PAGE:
Self portrait, 2018

Self portrait, 2018


Marc Santos is a photographer who infuses motion into his still images. Showing motion in this way allows the viewer to time travel within the frame. Marc started shooting at an early age, learning from his father who was a professional photographer, striving to consistently create emotion-filled images. Marc is known for creating a positive and relaxed space on set that allows artists to feel safe and enable their daring nature. His images have been featured in The New York Times and The Wall Street Journal. Marc has also produced images for music albums and book covers, having worked in legendary venues such as Lincoln Center and Carnegie Hall. “The Spirit of Dance” debuted as a seventeen piece gallery exhibit at The Salt Lake City Public Library in May 2018.

Artist Statement

I’ve always been intrigued by the idea of capturing multiple points in time within a single frame. For me, there is a certain allure when viewing an image knowing that my gaze is moving through time as well as space.

My work presented here, “The Spirit of Dance,” attempts to trace the movement of dancers and hold that movement within a static frame. In this way, the lines and shapes that dancers create with their bodies through movement is captured. Traces of light show movement through space, such as a leap or a run. Moving the camera also allows me to record an entire phrase of movement.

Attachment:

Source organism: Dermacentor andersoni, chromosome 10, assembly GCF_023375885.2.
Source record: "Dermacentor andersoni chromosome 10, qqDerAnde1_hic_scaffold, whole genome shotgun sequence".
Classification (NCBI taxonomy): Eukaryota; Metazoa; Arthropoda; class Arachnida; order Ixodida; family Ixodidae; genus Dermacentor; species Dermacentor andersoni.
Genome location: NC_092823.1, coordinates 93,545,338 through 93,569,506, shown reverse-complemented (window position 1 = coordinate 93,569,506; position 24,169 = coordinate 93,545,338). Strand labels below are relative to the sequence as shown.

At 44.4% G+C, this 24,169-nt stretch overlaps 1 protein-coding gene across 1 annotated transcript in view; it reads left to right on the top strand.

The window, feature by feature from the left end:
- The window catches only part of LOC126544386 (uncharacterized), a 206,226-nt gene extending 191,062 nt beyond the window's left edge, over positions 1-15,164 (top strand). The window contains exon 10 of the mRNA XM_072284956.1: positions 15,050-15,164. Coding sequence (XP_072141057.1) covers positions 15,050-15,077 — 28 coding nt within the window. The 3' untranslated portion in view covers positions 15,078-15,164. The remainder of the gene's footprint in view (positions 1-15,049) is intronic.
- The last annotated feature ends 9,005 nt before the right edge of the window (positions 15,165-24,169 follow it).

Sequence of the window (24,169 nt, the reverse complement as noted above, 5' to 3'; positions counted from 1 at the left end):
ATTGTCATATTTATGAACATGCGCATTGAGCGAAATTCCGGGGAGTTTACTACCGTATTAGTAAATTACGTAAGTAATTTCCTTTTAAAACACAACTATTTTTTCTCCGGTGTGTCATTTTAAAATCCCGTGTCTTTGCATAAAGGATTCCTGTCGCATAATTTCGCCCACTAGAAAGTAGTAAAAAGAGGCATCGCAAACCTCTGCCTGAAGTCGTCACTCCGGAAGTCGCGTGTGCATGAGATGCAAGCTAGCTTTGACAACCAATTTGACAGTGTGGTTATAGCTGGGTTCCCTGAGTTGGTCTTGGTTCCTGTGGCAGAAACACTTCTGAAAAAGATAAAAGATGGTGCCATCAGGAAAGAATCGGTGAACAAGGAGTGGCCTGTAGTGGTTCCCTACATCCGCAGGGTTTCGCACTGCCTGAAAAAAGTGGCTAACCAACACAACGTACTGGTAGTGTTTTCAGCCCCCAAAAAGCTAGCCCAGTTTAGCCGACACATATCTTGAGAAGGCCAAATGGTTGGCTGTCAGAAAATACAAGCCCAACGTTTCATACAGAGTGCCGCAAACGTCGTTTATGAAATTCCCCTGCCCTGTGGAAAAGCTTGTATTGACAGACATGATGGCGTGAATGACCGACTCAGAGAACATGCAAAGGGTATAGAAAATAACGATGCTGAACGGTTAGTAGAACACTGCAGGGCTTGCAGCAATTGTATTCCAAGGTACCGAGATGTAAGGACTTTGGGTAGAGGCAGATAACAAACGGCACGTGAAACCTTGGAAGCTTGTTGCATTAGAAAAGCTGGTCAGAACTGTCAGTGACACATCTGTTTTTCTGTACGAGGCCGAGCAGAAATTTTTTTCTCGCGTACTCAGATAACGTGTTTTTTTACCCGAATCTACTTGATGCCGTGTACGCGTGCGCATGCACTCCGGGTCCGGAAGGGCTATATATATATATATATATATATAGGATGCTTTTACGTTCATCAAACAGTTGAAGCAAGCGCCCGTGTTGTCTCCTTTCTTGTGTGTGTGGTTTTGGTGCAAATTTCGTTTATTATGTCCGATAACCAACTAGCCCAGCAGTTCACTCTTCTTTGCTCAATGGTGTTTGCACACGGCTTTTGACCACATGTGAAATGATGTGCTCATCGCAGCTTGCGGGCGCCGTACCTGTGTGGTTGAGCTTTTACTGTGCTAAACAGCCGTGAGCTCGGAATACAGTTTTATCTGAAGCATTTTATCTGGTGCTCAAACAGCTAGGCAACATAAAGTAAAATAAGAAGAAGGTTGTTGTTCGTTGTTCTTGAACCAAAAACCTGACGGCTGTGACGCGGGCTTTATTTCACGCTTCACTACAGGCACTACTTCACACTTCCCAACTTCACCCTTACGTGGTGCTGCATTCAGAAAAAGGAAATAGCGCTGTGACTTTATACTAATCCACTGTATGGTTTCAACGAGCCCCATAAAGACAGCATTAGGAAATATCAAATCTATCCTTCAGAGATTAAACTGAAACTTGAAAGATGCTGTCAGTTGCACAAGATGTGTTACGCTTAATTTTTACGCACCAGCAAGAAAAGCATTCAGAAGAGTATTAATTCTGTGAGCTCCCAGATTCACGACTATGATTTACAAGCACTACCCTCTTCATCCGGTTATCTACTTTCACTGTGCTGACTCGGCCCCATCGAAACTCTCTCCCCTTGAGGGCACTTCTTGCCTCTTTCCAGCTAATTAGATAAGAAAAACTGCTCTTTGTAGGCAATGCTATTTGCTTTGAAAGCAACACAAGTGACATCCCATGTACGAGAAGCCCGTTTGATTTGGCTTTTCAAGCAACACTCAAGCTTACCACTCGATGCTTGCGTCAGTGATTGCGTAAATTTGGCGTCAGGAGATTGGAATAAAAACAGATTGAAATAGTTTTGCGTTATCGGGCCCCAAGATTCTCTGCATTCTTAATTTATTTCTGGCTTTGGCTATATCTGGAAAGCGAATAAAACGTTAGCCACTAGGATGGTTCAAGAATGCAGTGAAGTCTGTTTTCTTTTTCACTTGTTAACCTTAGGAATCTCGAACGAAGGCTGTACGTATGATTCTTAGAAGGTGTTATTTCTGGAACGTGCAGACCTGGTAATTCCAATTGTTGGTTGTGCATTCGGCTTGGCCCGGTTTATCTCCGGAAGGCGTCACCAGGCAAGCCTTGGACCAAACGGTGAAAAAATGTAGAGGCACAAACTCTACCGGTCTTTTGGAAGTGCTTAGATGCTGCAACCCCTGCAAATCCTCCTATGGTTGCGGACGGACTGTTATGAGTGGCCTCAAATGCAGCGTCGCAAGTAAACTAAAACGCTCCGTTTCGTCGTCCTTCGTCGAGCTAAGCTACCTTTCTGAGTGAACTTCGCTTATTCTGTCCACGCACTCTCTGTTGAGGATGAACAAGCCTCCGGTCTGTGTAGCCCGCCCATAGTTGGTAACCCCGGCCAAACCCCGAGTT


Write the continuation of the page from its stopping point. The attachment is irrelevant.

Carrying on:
In order to show movement, these images are all long exposures. The dance movement is primary, but sometimes I move the camera as well. There are times when I want to match the dancer’s motion so I’m not using a tripod. Sometimes I get to watch a piece several times and make note of where and when to shoot. Other times this is not possible, such as with improvised pieces, and I instead rely on experience and intuition. The majority of post-production work is only cropping and toning. Removing pixels is rare in my work and is limited to very specific circumstances. I never alter a dancer’s body or position in any way. An organic approach to image making, similar to photojournalism, is important to me.